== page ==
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Pa. shale gas production up 18% YOY, but mostly flat in 2018


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Pa. shale gas production up 18% YOY, but mostly flat in 2018

Pennsylvania data showed drillers in the state produced 18% more natural gas in August than they did in the same month in 2017, but it also showed slow, single-digit production growth for all of 2018.

Production grew 1.7% between July and August of this year, according to data from the Department of Environmental Protection released Oct. 15. Production grew less than 5% year-to-date.

Until this summer, Marcellus Shale drillers had little motivation to produce more gas. Gas prices stayed stuck below $3/MMBtu on the national market and were about half that in local markets, where surplus gas was dumped because of a lack of pipeline capacity.

But with Energy Transfer Partners LP's new Rover Pipeline LLC system in Ohio pulling gas off legacy lines in southwest Pennsylvania and Williams Cos. Inc.'s new Atlantic Sunrise pipeline expansion providing takeaway in the northeast quarter, the state's largest producers are cranking up production to fill the empty space.

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What did not change in a year was the hammerlock that five counties have on the state's total production: 74% of Pennsylvania's shale gas comes from Susquehanna, Bradford and Lycoming counties in the northeast part of the state and Washington and Greene counties in the southwest. Susquehanna, Bradford, Lycoming and Wyoming counties produce more shale gas than all of Ohio. Susquehanna County alone produced just over 4 Bcf/d in August. The state's top five producers accounted for 66% of the state's total gas production.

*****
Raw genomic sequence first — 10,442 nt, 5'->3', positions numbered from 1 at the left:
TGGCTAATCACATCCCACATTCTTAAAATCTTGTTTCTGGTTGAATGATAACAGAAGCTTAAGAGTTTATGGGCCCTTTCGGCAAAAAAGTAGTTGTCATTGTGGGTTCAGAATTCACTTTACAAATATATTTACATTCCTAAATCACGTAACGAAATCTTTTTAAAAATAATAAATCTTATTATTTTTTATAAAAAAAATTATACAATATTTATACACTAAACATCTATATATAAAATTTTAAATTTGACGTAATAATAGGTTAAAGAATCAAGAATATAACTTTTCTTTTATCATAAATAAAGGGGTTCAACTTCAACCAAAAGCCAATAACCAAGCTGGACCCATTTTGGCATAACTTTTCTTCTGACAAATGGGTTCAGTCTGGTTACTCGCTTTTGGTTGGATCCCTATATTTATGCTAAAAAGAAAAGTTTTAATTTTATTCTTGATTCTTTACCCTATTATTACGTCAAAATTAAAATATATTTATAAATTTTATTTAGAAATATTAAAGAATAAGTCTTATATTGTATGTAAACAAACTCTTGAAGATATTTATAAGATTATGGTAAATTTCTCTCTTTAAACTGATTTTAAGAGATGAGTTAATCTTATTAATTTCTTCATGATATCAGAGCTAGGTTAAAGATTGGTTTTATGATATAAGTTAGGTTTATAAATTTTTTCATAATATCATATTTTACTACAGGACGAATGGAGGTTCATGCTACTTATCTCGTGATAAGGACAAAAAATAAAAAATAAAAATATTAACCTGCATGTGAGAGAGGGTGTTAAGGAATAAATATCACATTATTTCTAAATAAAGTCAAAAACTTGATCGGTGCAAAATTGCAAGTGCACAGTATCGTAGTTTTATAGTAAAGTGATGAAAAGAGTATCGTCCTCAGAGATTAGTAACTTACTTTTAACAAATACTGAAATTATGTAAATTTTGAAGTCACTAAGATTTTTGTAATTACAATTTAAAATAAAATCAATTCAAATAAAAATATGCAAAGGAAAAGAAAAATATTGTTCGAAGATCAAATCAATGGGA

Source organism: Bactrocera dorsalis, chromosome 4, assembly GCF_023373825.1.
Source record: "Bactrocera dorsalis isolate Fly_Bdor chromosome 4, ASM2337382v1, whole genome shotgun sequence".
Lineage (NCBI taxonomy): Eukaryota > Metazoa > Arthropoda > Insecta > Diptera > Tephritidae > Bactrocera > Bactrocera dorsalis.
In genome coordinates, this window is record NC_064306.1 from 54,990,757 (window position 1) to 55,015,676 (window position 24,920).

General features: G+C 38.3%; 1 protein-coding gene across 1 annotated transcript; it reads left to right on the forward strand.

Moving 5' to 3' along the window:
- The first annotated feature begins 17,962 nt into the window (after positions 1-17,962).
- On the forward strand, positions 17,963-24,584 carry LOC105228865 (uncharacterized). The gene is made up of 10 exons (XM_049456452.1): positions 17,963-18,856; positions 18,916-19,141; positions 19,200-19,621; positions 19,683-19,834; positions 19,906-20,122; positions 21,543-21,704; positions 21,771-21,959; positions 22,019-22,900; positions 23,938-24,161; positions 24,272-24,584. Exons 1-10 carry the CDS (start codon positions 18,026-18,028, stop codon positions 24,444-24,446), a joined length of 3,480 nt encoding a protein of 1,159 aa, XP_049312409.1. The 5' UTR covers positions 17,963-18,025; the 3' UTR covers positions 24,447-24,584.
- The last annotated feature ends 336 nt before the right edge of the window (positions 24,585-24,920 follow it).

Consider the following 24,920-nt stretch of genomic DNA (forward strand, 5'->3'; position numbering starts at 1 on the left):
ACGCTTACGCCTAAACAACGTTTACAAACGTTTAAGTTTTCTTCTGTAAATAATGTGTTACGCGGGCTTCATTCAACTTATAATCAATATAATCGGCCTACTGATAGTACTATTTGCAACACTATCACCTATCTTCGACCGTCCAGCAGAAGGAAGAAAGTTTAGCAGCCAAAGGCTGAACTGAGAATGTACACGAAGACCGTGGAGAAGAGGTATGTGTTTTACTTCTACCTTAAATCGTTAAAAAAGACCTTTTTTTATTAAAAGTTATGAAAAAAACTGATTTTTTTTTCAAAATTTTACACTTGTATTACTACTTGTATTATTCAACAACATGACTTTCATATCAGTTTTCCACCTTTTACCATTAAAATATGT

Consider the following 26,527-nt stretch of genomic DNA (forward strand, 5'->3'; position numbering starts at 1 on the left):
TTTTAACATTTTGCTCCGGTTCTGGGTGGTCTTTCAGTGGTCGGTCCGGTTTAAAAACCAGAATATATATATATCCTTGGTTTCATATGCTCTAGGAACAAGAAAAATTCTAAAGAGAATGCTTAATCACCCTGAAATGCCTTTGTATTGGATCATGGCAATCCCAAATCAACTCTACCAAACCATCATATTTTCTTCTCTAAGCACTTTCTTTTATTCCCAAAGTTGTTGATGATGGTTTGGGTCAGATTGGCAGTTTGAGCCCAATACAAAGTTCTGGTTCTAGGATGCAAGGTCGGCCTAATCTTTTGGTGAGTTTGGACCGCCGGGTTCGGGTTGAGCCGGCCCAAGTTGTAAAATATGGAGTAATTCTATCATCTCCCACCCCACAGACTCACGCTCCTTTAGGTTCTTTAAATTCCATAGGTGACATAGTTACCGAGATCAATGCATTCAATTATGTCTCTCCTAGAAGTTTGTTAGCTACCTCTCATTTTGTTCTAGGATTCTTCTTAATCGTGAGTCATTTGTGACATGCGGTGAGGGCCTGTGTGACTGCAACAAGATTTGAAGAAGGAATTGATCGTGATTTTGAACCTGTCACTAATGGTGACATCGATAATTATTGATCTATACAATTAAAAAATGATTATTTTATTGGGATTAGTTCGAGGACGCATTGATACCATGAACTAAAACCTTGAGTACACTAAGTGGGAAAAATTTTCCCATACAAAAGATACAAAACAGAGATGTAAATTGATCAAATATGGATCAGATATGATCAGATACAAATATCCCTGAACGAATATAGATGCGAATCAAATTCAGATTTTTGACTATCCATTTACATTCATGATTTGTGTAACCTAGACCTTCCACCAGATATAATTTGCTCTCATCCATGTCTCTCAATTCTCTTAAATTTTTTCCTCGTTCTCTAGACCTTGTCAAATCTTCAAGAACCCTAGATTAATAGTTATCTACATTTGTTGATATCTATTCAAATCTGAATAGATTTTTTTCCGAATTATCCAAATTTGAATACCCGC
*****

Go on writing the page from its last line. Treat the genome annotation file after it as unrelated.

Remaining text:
EQT Corp., the nation's largest gas producer by volume and the dominant driller in Greene and Washington counties south of Pittsburgh, increased production 7% in August compared to July. Northeast Pennsylvania giant, Cabot Oil & Gas Corp., with contracts for 1 Bcf/d of Atlantic Sunrise's 1.7 Bcf/d of incremental gas transportation capacity, increased production 10% in August ahead of a hoped-for September pipeline opening.

Heavy rains delayed Atlantic Sunrise's opening until Oct. 6. Gas volumes immediately spiked when Williams opened the valves on Oct. 6. Atlantic Sunrise moves Marcellus gas out of Susquehanna and other northeast Pennsylvania counties to mid-Atlantic markets and deep into the Southeast along the Transcontinental Gas Pipe Line Co. LLC mainline. The system brings gas to the Washington, D.C., metro area and Dominion Energy Inc.'s Cove Point LNG LP natural gas export terminal in Maryland.

The state's three other leading gas producers saw their production volumes fall slightly in August when compared to July. On a year-over-year basis, both Range Resources Corp. and Southwestern Energy Co. continue to book 20%-plus volume growth, but compared to July gas production at both slipped. Both firms have said they are increasing the amount of NGLs, such as ethane and propane, they are extracting from the gas production of their southwestern Pennsylvania wells at higher oil-linked prices, an effort that slightly reduces gas volumes.

Chesapeake Energy Corp. has made it clear that its corporate future is in shale oil in the state of Wyoming's Powder River Basin, and it intends to milk northeast Pennsylvania for cash to drill wells in the hot new play. Several of Chesapeake's Appalachian rigs are still in the Utica Shale in Ohio, finishing work on leases that are being sold to private equity-backed start-up Encino Acquisition Partners LLC. Chesapeake's production in northeast Pennsylvania's Marcellus Shale slipped nearly 4% in August compared to July.

"We have rigs staying in Ohio through the closing of the transaction, and then they'll stay there," Chesapeake CFO and Executive Vice President Dominic Dell'Osso said on the company's second-quarter earnings call Aug. 1. "Post the closing of the transaction, we'll operate them under our transition services agreement. But as soon as the transaction closes, the CapEx moves off of our books and onto the buyer."

The Chesapeake-Encino deal is expected to close in the fourth quarter.

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